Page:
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Afghan election results disputed


SHERRYLYN CLARKE, [email protected]

Afghan election results disputed

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KABUL, Afghanistan (AP) – Afghan presidential candidate Abdullah Abdullah defiantly told thousands of supporters yesterday that he will declare victory as he claimed massive fraud was responsible for preliminary results putting his rival in the lead.
The United States, meanwhile, warned both camps against trying to seize power, saying international financial and security support was at stake.
The turmoil came as violence escalated around the country. A suicide bomber struck Afghan and foreign forces near a clinic in the eastern province of Parwan, killing at least 16 people, including four Czech soldiers.
Abdullah said he received calls from President Barack Obama and U.S. Secretary of State John Kerry, and he was told that Kerry would be flying to the Afghan capital on Friday in a bid to help defuse the crisis. State Department officials accompanying Kerry in Beijing declined to comment on his travel plans.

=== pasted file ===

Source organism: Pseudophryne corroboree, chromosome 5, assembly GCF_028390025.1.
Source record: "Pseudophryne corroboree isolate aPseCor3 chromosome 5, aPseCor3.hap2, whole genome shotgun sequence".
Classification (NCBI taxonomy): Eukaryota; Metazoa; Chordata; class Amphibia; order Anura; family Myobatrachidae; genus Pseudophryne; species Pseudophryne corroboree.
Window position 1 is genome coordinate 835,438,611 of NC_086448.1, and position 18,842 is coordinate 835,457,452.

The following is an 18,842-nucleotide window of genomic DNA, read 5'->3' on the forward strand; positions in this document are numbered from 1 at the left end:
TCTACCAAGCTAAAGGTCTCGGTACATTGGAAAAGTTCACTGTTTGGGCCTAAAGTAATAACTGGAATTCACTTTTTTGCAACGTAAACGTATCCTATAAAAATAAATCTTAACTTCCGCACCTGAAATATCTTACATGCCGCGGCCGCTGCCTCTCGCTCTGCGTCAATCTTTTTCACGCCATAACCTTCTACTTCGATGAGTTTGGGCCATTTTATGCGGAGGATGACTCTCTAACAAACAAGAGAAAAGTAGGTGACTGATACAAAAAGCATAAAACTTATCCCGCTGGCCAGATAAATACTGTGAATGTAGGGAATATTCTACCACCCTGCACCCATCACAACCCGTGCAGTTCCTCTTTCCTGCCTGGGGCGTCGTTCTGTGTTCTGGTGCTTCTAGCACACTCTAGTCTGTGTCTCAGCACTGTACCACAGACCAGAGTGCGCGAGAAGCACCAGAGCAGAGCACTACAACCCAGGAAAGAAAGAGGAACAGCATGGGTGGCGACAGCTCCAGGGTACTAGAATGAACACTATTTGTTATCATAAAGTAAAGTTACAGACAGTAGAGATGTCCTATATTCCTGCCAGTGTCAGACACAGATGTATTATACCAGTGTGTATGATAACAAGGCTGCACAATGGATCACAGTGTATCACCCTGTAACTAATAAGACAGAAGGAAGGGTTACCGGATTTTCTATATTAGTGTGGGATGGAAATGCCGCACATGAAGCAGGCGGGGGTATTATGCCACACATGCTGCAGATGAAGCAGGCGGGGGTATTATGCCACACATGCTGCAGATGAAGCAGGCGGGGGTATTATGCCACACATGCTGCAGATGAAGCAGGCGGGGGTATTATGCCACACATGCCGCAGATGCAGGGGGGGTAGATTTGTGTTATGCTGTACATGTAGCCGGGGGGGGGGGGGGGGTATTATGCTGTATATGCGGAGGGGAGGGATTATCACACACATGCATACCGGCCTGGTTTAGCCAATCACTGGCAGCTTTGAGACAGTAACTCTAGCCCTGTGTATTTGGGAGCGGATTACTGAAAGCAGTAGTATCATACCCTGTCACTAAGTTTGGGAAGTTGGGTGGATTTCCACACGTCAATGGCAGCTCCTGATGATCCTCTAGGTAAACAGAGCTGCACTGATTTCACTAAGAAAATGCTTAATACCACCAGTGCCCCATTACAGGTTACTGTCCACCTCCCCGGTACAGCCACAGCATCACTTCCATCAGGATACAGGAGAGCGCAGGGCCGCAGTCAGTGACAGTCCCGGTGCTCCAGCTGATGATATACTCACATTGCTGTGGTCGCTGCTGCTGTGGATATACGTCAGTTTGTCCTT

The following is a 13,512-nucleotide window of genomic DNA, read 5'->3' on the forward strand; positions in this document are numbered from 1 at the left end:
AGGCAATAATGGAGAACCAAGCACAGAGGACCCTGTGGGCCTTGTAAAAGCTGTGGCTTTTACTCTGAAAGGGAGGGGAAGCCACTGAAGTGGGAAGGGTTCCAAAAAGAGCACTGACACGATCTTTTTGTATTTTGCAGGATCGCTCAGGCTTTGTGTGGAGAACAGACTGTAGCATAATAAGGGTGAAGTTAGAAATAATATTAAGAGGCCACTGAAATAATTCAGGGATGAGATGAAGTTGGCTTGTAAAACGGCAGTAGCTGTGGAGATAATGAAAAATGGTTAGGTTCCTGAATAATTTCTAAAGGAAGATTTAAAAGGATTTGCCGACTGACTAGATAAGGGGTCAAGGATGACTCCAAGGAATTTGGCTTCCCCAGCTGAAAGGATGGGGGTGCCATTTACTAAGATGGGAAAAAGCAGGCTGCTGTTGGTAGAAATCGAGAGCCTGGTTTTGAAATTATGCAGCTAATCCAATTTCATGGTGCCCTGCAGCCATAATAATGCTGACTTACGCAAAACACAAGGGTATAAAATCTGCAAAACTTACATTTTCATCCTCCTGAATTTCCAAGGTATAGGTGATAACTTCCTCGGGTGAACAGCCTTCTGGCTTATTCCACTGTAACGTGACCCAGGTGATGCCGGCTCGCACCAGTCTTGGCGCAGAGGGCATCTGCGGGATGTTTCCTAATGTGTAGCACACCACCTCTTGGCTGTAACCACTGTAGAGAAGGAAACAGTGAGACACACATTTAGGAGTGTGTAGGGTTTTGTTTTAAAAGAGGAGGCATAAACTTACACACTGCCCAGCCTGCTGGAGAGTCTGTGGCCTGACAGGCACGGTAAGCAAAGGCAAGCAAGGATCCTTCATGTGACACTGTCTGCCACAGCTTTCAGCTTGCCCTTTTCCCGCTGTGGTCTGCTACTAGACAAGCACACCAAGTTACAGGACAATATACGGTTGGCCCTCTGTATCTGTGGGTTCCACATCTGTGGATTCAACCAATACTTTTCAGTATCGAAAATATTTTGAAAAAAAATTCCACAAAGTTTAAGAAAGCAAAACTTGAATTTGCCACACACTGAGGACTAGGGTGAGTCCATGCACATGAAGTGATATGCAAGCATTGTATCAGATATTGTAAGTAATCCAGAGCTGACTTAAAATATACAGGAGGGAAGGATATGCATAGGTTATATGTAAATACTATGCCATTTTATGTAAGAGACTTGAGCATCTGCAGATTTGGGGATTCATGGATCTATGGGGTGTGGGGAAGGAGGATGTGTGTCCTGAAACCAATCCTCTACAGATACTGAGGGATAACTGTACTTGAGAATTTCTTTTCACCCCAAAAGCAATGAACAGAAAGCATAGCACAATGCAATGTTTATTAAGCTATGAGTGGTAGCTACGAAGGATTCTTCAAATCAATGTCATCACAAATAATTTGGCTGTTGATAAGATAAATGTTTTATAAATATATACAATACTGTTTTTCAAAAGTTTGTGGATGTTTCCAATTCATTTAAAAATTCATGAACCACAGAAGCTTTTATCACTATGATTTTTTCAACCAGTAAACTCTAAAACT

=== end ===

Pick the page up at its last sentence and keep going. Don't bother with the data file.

Abdullah told his supporters that the results of the election were fraudulent, but asked them to give him a few more days to negotiate.
“We denounce and do not accept the results of the fraudulent vote. I assure you people of Afghanistan that I will sacrifice for you, but I will never accept a fraudulent government,” he told his supporters, many angry over the result. “We announce that only the government elected through clean votes will come to power.”
The Afghan Independent Election Commission released preliminary election results yesterday showing former finance minister Ashraf Ghani Ahmadzai well in the lead for the presidency but said no winner could be declared because millions of ballots were being audited for fraud.
Preliminary results from the June 14 runoff vote showed that Ahmadzai had about 4.5 million votes, or 56 per cent, while Abdullah had 3.5 million votes, or 44 per cent, according to the commission. Turnout was more than 50 per cent.
That was a sharp turnaround from the first round of voting on April 5 when Abdullah garnered the most votes with 46 per cent to Ahmadzai’s 31.6 per cent but failed to get the majority needed to avoid a runoff vote.
Abdullah has refused to accept any results from the second round until all fraudulent ballots are invalidated.
The election commission acknowledged that vote rigging had occurred and said ballots from about 7 000 more of the nearly 23 000 polling stations would be audited.

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